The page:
Post-Brexit data protection in the UK – leaving the EU but not EU data protection law behind

Mc Cullagh, Karen ORCID: (2022) Post-Brexit data protection in the UK – leaving the EU but not EU data protection law behind. In: Research Handbook on Privacy and Data Protection Law. Edward Elgar Publishing, pp. 35-58. ISBN 9781786438508

[thumbnail of Accepted manuscript]
PDF (Accepted manuscript) - Accepted Version
Download (1MB) | Preview


On 31 January 2020 the United Kingdom (UK) formally left the European Union (EU) after 47 years of membership, following the outcome of the historic ‘Brexit’ referendum on 23 June 2016 in which a majority of eligible voters in the UK voted to ‘Leave’ the EU. As the decision to leave the EU (the world’s largest trading bloc and the UK’s largest trading partner) was momentous one might have expected the UK government to have engaged in contingency planning and to have decided on the nature and degree of future trading relationship it would seek with the EU and other countries prior to the referendum but the UK government did not take these actions because it did not expect the ‘leave’ vote to win the referendum. Consequently, it was unprepared for the outcome and a great deal of political turmoil ensued – including the resignation of two prime ministers, and the UK requesting postponement of its departure from the EU on three occasions in the next three years because of disagreements amongst UK government ministers over the scope and terms of the withdrawal agreement, – before the EU and UK eventually agreed the terms of a Trade and Cooperation Agreement on 24 December 2020, a mere seven days before the UK would have ‘crashed out’ of the EU on a ‘no deal’ basis. The government’s failure to plan for Brexit included a failure to give any thought to data protection arrangements, that is, whether it would continue to comply with EU data protection law as it had since Directive 95/46/EC came into force, or whether it would seek to diverge either in the immediate or longer term. Accordingly, the objective of this chapter is to trace how the UK data protection framework evolved from the time of the Brexit referendum to the adoption by the Commission of an EU-UK adequacy decision, and to explain why the UK has, for the time being, decided not to diverge from EU data protection law. The chapter begins by explaining why the UK decided to comply with the GDPR before becoming a third country for EU data protection purposes and then illustrates that the Brussels effect, that is, ‘multinational companies voluntarily extend[ing] the EU rule to govern their global operations’, influenced the UK’s decision to continue to comply with EU data protection standards after it became a third country. It also discusses why the UK initially sought to pursue an exceptionalism strategy – seeking a bespoke data agreement outside the scope of the GDPR adequacy framework before eventually conceding that it would need to seek an adequacy decision from the European Commission (the Commission) to facilitate EEA-UK personal data transfers. Thereafter, it demonstrates that although the UK has secured an adequacy decision it may prove unstable. Finally, it considers whether longer-term divergence is likely or not and concludes that whilst a degree of friction and divergence is likely, multi-national data controllers are unlikely to call for the UK government to completely diverge from the GDPR if it continues to meet their needs because divergence would result in further compliance burdens which would be an unwelcome business cost. Therefore, EU data protection advocates have rightly framed the UK’s continued compliance with the GDPR as early evidence of the EU’s ability, through its trade and regulatory power, to ‘export’ its laws and standards to third countries by offering unrestricted access to its large and valuable marketplace of personal data in return for confirmation of legal compliance, via an adequacy assessment. However, for the EU to be assured that the GDPR standards become and remain the global norm, it must ensure that it remains fit for purpose, which is why it is trite to say that the UK has left the EU but not EU data protection law behind, for now, at least.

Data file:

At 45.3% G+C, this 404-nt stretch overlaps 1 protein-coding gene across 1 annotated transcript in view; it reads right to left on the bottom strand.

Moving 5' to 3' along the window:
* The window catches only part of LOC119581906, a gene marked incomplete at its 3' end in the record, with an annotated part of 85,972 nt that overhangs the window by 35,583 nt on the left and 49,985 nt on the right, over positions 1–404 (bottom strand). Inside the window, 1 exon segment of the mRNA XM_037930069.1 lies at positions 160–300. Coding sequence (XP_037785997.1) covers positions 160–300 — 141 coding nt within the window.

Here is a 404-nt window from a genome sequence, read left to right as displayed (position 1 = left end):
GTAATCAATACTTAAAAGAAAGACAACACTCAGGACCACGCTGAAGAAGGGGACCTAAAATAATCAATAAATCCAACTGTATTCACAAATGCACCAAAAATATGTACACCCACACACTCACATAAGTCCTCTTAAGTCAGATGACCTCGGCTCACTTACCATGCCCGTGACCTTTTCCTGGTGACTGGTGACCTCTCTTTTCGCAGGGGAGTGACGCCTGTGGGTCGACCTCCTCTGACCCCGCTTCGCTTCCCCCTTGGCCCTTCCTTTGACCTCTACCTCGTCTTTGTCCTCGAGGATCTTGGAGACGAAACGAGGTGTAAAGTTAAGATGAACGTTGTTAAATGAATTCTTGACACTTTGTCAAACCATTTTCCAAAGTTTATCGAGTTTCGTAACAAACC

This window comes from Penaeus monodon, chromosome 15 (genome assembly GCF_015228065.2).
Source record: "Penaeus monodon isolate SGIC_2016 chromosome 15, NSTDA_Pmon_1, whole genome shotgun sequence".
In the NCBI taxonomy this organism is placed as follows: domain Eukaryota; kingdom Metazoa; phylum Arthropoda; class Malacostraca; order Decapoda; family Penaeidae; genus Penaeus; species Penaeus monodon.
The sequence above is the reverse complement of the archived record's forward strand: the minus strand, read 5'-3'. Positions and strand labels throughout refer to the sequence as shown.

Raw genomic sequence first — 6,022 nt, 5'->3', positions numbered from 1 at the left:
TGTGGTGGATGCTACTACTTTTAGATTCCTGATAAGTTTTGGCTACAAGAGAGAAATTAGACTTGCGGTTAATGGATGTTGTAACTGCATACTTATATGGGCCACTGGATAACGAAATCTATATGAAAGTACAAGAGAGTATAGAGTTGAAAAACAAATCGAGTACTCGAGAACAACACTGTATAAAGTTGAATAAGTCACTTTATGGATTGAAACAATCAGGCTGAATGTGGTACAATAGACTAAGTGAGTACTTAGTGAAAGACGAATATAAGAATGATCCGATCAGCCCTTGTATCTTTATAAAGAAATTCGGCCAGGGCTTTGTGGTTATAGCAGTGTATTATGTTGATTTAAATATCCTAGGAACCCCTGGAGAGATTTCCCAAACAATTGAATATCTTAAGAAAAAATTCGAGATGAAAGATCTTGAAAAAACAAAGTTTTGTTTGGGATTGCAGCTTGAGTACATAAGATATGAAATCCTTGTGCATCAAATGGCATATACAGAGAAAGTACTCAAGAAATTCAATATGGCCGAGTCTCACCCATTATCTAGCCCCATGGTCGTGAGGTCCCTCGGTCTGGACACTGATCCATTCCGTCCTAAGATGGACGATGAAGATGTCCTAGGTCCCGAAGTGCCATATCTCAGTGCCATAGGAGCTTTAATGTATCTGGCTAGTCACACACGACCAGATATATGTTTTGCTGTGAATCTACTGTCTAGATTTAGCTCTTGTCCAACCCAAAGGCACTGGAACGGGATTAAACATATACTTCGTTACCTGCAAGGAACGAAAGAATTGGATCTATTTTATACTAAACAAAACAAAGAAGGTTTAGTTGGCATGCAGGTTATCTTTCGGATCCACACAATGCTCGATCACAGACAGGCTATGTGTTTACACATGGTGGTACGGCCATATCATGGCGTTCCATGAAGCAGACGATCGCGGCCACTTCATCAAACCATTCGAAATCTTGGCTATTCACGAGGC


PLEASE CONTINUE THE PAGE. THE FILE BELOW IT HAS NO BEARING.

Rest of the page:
Item Type: Book Section
Uncontrolled Keywords: gdpr,data protection,brexit,data protection act 2018,law ,/dk/atira/pure/subjectarea/asjc/3300/3308
Faculty \ School: Faculty of Social Sciences > School of Law
UEA Research Groups: Faculty of Social Sciences > Research Groups > Media, Information Technology and Intellectual Property Law
Related URLs:
Depositing User: LivePure Connector
Date Deposited: 06 Mar 2019 09:30
Last Modified: 09 Apr 2023 06:31


Downloads per month over past year

Actions (login required)

View Item View Item